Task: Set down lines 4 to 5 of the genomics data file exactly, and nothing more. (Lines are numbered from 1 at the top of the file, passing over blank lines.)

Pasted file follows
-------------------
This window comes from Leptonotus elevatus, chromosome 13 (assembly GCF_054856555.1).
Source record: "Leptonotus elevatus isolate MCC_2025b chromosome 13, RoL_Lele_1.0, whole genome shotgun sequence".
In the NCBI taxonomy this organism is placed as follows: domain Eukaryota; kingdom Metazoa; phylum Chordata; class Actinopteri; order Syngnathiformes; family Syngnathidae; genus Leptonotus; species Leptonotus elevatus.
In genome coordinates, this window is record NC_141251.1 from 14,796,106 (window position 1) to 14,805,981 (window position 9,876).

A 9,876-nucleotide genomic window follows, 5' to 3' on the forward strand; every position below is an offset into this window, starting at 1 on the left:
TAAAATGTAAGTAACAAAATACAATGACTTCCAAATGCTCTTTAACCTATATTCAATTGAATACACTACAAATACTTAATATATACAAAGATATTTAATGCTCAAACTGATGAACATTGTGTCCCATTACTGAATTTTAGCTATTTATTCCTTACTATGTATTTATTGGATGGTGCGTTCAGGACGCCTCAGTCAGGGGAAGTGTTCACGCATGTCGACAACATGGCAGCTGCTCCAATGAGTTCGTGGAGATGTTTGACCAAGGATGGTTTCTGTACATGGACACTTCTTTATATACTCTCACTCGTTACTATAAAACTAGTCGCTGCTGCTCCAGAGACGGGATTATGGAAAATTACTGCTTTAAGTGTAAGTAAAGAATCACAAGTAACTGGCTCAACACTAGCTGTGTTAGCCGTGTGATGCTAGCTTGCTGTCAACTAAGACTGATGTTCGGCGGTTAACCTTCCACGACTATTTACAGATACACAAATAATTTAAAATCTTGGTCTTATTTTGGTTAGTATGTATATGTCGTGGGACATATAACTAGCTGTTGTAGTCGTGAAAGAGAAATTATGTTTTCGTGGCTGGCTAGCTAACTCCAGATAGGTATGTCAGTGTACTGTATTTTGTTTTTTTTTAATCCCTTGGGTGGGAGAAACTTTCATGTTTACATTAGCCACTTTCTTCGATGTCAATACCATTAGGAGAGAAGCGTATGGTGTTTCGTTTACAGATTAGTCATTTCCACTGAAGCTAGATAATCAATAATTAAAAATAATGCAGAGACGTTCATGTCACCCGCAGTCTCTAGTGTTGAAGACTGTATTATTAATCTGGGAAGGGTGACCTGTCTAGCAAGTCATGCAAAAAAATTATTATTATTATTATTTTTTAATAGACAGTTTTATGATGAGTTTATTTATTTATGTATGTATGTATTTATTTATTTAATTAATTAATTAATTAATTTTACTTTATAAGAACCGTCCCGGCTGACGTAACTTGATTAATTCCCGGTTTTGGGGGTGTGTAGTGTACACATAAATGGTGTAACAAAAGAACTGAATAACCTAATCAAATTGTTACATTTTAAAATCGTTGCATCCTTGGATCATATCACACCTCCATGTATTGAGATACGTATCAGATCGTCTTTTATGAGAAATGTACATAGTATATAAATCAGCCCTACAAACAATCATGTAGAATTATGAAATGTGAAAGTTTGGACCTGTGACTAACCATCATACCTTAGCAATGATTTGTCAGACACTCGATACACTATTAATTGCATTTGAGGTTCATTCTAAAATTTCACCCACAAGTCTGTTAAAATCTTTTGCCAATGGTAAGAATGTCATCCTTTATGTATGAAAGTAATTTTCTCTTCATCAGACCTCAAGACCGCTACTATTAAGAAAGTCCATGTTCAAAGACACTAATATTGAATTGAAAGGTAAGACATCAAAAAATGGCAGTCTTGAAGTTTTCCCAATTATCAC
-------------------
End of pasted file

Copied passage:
In genome coordinates, this window is record NC_141251.1 from 14,796,106 (window position 1) to 14,805,981 (window position 9,876).

A 9,876-nucleotide genomic window follows, 5' to 3' on the forward strand; every position below is an offset into this window, starting at 1 on the left: